52
Application to a test system

3.3.2 Spectral Gust

The SG method consists in exciting the system with the so called spectral
excitation that is a waveform generated from the time domain transformation of
the gust filter: so in this case the system dynamics refers only to the aircraft
dynamics, as specified in figure 3.13, the filter is only used to generate the
spectral gust. Design and time-correlated loads are then calculated as a norm of
the final response and by means of a time defined correlation coefficient.

Figure 3.13. Spectral Gust operation flowchart.

Figure 3.14. SG a) Spectral Gust u(t), input to aircraft dynamics.

53
Chapter 3

Figure 3.15. SG b) Control load final response, linear (alleviation nonlinearity off) and
nonlinear model.

Figure 3.16. SG b) Final response of the 2nd load (in this example affected indirectly from
the nonlinearity), linear (alleviation nonlinearity off) and nonlinear model.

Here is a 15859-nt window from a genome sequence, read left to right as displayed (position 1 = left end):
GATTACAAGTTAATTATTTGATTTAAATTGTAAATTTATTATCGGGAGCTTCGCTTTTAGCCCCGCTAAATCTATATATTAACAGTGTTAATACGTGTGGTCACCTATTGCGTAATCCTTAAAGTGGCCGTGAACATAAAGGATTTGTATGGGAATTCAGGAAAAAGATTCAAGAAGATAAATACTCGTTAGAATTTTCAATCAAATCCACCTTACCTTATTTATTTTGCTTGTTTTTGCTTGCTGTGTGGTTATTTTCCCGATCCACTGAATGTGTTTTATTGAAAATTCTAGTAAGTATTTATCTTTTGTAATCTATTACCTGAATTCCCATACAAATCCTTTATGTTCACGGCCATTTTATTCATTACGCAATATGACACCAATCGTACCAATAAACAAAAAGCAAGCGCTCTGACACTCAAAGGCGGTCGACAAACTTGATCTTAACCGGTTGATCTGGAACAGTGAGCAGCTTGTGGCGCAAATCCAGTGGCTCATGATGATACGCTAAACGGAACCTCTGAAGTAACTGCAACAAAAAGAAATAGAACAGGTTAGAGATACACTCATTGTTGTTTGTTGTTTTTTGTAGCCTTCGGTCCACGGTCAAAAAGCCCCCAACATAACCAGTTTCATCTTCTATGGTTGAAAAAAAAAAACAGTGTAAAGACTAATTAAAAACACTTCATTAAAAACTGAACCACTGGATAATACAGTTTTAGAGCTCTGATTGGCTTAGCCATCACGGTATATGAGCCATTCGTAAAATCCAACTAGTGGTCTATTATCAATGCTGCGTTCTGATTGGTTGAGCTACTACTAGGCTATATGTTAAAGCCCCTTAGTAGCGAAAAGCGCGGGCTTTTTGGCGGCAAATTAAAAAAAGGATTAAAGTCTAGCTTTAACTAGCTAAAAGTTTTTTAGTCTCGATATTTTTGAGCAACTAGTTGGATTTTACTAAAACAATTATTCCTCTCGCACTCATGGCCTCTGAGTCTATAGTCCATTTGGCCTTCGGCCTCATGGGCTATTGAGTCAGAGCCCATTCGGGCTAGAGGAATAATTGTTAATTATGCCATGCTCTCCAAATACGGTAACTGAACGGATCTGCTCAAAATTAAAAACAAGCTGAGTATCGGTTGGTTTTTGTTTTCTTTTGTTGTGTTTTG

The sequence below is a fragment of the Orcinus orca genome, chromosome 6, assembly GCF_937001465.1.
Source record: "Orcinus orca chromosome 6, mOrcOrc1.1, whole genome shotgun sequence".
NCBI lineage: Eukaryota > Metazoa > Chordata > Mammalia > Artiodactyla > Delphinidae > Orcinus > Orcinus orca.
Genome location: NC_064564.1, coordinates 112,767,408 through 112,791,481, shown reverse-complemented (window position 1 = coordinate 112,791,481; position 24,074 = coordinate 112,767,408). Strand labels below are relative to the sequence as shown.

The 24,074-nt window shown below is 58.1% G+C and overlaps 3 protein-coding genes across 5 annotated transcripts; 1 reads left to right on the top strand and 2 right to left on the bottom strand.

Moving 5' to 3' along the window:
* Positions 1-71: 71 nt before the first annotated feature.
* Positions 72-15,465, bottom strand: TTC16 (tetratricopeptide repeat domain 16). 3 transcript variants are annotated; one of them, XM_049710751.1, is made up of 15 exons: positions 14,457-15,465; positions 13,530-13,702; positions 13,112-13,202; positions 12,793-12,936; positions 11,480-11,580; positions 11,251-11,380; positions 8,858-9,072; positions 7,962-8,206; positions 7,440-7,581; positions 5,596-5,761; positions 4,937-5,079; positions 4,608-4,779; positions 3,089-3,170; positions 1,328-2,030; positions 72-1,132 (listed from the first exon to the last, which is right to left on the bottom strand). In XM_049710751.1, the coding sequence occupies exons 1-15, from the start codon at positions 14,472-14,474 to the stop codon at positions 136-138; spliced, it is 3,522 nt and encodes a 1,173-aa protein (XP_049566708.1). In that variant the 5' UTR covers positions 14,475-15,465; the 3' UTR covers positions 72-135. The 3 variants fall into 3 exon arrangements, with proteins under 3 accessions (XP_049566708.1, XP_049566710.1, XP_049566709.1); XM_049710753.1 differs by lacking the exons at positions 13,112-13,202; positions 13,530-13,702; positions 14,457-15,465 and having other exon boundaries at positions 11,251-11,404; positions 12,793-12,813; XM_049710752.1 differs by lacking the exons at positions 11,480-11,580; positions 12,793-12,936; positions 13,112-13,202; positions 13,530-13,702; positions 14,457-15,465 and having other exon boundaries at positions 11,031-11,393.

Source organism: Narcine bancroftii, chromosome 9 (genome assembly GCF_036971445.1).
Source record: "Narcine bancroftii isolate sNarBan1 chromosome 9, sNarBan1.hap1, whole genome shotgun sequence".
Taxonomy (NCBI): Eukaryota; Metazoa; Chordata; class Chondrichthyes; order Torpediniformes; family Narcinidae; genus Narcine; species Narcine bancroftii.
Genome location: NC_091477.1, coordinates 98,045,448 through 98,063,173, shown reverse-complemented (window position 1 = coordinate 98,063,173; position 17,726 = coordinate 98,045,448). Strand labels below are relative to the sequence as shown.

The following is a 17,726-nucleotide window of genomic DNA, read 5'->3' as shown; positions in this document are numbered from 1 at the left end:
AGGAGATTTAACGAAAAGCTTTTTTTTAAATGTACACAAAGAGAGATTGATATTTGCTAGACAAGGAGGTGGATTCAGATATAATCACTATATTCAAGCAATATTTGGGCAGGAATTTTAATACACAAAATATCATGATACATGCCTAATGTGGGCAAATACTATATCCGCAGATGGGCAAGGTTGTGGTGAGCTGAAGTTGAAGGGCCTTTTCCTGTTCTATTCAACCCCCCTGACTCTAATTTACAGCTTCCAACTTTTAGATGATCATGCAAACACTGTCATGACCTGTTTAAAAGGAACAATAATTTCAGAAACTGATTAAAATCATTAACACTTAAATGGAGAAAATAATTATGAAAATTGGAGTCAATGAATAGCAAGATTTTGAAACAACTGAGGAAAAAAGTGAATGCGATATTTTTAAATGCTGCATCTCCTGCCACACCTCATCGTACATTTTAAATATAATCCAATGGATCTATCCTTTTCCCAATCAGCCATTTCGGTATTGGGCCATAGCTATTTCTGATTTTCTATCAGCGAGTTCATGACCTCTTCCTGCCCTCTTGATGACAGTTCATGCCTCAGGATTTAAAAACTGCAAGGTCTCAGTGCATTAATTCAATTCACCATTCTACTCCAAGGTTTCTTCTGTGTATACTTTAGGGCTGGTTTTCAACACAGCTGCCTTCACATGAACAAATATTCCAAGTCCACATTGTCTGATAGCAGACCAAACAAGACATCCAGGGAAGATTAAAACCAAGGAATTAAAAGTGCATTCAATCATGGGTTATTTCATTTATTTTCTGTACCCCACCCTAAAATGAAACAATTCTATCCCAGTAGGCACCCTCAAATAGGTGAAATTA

54
Application to a test system

3.3.3 Statistical Method

The SM, as the SG, only consists in time responses calculation and post
processing of them. The input signal is generated as described in section 2.5.1
and again the system dynamics refer only to the aircraft dynamics. Figures from
3.17 to 3.20 reports the waveforms obtained.

Figure 3.17. Statistical Method operation flowchart.

Figure 3.18. SM a) Patch of random Gaussian turbulence, generated from von Kármán
power density spectrum.

55
Chapter 3

Figure 3.19. SM b) Control load final response, linear (alleviation nonlinearity off) and
nonlinear model.

Figure 3.20. SM b) Final response of the 2nd load (in this example affected indirectly from
the nonlinearity), linear (alleviation nonlinearity off) and nonlinear model.

56
Application to a test system

3.4 Results comparison


3.4.1 Linear model

With the term “linear model” we refer to the 2 DOF model above mentioned
without the nonlinear alleviation block. The design load calculation has been
performed with the three methods selected using as reference the standard linear